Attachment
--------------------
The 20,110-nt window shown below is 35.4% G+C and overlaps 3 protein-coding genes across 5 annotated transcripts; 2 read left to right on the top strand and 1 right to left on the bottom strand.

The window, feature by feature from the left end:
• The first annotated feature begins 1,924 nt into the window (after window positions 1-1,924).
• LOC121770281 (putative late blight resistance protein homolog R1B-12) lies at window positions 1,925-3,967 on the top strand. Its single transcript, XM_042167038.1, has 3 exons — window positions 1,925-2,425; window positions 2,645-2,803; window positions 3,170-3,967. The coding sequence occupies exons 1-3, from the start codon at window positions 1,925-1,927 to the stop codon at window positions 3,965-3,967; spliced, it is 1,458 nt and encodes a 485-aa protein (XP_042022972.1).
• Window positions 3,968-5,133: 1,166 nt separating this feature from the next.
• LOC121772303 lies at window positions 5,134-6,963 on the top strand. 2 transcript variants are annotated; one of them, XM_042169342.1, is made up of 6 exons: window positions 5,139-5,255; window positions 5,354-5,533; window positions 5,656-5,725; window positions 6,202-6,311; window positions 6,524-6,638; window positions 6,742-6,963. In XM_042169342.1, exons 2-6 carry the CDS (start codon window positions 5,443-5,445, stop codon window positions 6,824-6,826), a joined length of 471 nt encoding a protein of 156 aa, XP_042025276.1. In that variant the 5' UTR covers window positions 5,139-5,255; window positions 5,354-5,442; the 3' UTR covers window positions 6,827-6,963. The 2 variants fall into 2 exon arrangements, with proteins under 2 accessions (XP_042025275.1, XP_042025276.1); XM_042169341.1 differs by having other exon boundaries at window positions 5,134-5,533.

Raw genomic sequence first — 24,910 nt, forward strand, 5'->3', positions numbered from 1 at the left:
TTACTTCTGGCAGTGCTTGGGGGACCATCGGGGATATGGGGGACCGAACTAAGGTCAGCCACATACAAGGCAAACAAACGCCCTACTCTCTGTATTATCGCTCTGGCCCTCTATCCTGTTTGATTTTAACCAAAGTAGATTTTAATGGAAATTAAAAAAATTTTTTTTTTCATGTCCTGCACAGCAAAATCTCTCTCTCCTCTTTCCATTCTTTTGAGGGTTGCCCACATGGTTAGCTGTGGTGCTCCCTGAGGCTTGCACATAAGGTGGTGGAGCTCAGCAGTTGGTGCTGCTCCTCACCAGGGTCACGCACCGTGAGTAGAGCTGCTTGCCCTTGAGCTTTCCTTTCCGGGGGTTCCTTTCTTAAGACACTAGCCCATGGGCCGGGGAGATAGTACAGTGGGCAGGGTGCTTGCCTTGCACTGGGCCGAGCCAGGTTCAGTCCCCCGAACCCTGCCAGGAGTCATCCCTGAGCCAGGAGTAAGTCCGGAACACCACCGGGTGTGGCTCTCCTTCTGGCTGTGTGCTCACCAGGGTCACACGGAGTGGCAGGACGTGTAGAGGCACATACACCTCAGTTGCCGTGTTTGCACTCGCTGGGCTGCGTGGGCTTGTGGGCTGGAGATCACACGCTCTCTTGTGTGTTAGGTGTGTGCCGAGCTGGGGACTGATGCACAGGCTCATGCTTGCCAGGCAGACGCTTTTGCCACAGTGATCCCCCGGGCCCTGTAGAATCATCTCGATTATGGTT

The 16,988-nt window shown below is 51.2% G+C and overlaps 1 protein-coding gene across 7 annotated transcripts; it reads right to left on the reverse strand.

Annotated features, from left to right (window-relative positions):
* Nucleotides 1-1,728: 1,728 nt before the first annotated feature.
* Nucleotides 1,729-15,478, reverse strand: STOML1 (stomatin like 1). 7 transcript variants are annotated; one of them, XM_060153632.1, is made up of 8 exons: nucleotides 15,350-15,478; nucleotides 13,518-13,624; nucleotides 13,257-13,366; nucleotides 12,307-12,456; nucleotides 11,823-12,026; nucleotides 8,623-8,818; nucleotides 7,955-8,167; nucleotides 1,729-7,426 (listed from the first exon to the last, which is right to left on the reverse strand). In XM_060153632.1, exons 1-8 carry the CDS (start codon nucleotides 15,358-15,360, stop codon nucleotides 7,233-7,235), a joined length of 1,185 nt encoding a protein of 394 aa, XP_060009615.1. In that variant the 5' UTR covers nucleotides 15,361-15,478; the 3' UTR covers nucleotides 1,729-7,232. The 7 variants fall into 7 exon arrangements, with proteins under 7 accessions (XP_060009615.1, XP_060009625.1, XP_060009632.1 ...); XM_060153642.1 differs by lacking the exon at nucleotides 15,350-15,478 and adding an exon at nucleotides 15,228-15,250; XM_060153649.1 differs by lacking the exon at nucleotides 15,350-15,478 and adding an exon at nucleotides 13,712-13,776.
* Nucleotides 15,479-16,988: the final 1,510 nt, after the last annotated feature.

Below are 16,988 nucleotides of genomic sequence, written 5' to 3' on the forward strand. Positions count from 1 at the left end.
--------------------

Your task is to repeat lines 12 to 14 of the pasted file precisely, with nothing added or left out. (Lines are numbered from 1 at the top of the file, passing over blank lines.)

* Nucleotides 1,729-15,478, reverse strand: STOML1 (stomatin like 1). 7 transcript variants are annotated; one of them, XM_060153632.1, is made up of 8 exons: nucleotides 15,350-15,478; nucleotides 13,518-13,624; nucleotides 13,257-13,366; nucleotides 12,307-12,456; nucleotides 11,823-12,026; nucleotides 8,623-8,818; nucleotides 7,955-8,167; nucleotides 1,729-7,426 (listed from the first exon to the last, which is right to left on the reverse strand). In XM_060153632.1, exons 1-8 carry the CDS (start codon nucleotides 15,358-15,360, stop codon nucleotides 7,233-7,235), a joined length of 1,185 nt encoding a protein of 394 aa, XP_060009615.1. In that variant the 5' UTR covers nucleotides 15,361-15,478; the 3' UTR covers nucleotides 1,729-7,232. The 7 variants fall into 7 exon arrangements, with proteins under 7 accessions (XP_060009615.1, XP_060009625.1, XP_060009632.1 ...); XM_060153642.1 differs by lacking the exon at nucleotides 15,350-15,478 and adding an exon at nucleotides 15,228-15,250; XM_060153649.1 differs by lacking the exon at nucleotides 15,350-15,478 and adding an exon at nucleotides 13,712-13,776.
* Nucleotides 15,479-16,988: the final 1,510 nt, after the last annotated feature.

Below are 16,988 nucleotides of genomic sequence, written 5' to 3' on the forward strand. Positions count from 1 at the left end.